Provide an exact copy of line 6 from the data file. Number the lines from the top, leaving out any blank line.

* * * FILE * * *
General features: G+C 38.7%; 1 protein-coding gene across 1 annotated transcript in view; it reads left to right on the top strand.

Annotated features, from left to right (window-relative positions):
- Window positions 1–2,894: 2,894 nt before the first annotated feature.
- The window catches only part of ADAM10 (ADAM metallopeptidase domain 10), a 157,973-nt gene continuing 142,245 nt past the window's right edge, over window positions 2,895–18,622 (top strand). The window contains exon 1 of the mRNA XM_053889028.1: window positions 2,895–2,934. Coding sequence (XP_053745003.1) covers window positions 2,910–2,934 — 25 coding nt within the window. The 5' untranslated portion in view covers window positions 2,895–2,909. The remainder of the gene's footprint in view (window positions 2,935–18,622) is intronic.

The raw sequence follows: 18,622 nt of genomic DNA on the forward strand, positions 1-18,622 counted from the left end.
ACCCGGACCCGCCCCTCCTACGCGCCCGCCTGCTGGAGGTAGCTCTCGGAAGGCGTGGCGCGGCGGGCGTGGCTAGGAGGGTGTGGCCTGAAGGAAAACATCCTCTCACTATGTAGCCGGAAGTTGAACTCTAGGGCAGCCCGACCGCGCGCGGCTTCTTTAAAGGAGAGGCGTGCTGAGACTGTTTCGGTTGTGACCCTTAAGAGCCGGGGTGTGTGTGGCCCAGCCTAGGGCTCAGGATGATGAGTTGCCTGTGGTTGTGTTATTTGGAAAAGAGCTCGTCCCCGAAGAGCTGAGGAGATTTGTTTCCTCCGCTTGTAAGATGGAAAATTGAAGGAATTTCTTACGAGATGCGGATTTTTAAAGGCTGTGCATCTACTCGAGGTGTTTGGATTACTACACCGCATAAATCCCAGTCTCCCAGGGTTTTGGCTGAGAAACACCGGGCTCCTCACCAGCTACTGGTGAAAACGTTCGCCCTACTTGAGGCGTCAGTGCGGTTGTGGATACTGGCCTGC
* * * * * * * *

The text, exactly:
ACCCGGACCCGCCCCTCCTACGCGCCCGCCTGCTGGAGGTAGCTCTCGGAAGGCGTGGCGCGGCGGGCGTGGCTAGGAGGGTGTGGCCTGAAGGAAAACATCCTCTCACTATGTAGCCGGAAGTTGAACTCTAGGGCAGCCCGACCGCGCGCGGCTTCTTTAAAGGAGAGGCGTGCTGAGACTGTTTCGGTTGTGACCCTTAAGAGCCGGGGTGTGTGTGGCCCAGCCTAGGGCTCAGGATGATGAGTTGCCTGTGGTTGTGTTATTTGGAAAAGAGCTCGTCCCCGAAGAGCTGAGGAGATTTGTTTCCTCCGCTTGTAAGATGGAAAATTGAAGGAATTTCTTACGAGATGCGGATTTTTAAAGGCTGTGCATCTACTCGAGGTGTTTGGATTACTACACCGCATAAATCCCAGTCTCCCAGGGTTTTGGCTGAGAAACACCGGGCTCCTCACCAGCTACTGGTGAAAACGTTCGCCCTACTTGAGGCGTCAGTGCGGTTGTGGATACTGGCCTGC